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SBI Canadian Corner Newsletter Update – Dr. Seely

June 9, 2023 – Jean M. Seely MD, FRCPC, FSBI, FCAR We are excited to share our CSBI update for the Society of Breast Imaging. Welcome to Spring, where we say goodbye to the chilly days of winter and embrace the blooming season with excitement. There have been many exciting things happening at CSBI and […]

CBC News: Breast cancer screening guidelines based on flawed Canadian study, new paper says

A new paper calls into question a decades-old Canadian study that has informed breast cancer screening guidelines for women in their 40s around the world, which generally do not recommend a yearly mammogram. The commentary — co-written by researchers at The Ottawa Hospital, Sunnybrook Research Institute in Toronto, the University of British Columbia, the University of Alberta and Harvard Medical

New commentary finds flaws in study that shaped current breast cancer screening guidelines

Researchers at Sunnybrook Research Institute, The Ottawa Hospital, The University of British Columbia, The University of Alberta and Harvard Medical School have published a new commentary in the Journal of Medical Screening that confirms significant flaws in two Canadian trials conducted in the 1980’s which found that mammograms for women in their 40s did not reduce death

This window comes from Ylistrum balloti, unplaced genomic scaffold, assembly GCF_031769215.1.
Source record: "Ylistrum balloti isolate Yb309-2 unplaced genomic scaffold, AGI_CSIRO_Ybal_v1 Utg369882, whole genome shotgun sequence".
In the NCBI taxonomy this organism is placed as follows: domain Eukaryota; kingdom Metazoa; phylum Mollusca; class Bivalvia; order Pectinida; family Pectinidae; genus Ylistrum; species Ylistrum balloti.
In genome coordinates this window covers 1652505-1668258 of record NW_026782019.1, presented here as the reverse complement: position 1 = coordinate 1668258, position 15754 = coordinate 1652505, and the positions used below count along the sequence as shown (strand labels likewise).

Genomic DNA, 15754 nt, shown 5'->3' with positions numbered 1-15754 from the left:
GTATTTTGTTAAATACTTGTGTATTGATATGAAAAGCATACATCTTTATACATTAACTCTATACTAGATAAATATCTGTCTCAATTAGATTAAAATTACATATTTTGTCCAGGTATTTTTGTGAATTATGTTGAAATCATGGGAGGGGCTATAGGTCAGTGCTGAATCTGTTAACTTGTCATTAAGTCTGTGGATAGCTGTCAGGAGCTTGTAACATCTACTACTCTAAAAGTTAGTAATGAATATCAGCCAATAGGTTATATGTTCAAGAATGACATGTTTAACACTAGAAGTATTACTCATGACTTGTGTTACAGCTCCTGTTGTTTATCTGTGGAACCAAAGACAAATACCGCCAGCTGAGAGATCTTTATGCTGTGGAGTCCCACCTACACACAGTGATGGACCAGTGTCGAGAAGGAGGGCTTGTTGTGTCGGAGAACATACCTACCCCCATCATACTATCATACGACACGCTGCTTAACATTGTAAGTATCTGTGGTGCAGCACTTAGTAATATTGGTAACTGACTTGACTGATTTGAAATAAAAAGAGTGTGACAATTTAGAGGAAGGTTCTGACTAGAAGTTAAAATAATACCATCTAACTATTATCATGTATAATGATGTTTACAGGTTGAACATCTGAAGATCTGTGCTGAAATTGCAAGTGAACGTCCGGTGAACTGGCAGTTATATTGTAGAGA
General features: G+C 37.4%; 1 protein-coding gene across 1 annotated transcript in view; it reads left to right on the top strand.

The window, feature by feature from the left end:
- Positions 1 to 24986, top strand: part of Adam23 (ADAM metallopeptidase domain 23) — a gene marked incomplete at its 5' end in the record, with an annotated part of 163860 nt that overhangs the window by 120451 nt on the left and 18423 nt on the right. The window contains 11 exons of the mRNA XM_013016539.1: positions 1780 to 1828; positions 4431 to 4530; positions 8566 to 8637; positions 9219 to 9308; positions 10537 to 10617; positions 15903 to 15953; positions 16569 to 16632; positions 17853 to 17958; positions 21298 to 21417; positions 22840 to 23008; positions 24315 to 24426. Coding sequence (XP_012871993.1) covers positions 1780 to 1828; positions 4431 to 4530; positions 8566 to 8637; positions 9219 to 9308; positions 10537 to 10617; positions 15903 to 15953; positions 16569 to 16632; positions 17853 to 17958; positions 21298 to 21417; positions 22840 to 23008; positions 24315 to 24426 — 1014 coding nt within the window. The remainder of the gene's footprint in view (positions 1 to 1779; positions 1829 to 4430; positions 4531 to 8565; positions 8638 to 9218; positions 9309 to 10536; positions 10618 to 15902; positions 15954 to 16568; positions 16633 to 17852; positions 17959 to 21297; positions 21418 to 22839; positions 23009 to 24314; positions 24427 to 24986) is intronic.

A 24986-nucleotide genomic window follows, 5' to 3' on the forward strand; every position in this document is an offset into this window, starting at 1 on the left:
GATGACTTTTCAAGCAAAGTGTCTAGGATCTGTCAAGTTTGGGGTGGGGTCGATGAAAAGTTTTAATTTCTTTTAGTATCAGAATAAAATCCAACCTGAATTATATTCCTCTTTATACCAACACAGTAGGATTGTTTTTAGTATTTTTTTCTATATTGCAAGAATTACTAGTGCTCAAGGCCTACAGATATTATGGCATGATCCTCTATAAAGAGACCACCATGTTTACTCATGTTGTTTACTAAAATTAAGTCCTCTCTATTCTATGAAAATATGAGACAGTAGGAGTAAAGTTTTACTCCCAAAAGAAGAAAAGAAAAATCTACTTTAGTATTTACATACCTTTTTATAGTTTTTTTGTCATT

‘Outdated’ breast cancer screening guidelines failing Canadian women: report

Annie Slight has been battling breast cancer for the past eight years. Since her diagnosis in April 2013, the Montreal resident has undergone 16 treatments of chemotherapy, bilateral mastectomy, a full hysterectomy and two reconstructive surgeries. Although now in remission, she still has two more years of hormonal drug therapy to go.

Protecting Yourself with Regular Screening

Screening is the method of detecting a cancer before it’s found by symptoms such as a lump at breast examination, skin dimpling, or a suspicious bloody or watery nipple discharge. Screening mammography identifies breast cancers at a smaller stage, before they can be felt, and when they’re less likely to have spread to other parts

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